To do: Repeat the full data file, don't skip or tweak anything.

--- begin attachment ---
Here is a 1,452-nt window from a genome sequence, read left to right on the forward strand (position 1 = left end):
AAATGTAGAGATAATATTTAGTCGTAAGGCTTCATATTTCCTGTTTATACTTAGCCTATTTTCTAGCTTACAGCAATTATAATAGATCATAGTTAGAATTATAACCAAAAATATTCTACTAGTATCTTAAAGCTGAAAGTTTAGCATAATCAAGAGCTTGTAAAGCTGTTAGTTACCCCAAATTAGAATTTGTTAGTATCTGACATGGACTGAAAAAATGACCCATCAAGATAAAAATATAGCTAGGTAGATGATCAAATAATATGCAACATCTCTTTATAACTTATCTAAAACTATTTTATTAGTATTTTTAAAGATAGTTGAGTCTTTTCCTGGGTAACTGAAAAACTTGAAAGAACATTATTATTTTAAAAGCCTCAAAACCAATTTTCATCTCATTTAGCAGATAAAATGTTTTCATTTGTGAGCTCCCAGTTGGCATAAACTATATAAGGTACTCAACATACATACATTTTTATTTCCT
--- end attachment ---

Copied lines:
Here is a 1,452-nt window from a genome sequence, read left to right on the forward strand (position 1 = left end):
AAATGTAGAGATAATATTTAGTCGTAAGGCTTCATATTTCCTGTTTATACTTAGCCTATTTTCTAGCTTACAGCAATTATAATAGATCATAGTTAGAATTATAACCAAAAATATTCTACTAGTATCTTAAAGCTGAAAGTTTAGCATAATCAAGAGCTTGTAAAGCTGTTAGTTACCCCAAATTAGAATTTGTTAGTATCTGACATGGACTGAAAAAATGACCCATCAAGATAAAAATATAGCTAGGTAGATGATCAAATAATATGCAACATCTCTTTATAACTTATCTAAAACTATTTTATTAGTATTTTTAAAGATAGTTGAGTCTTTTCCTGGGTAACTGAAAAACTTGAAAGAACATTATTATTTTAAAAGCCTCAAAACCAATTTTCATCTCATTTAGCAGATAAAATGTTTTCATTTGTGAGCTCCCAGTTGGCATAAACTATATAAGGTACTCAACATACATACATTTTTATTTCCT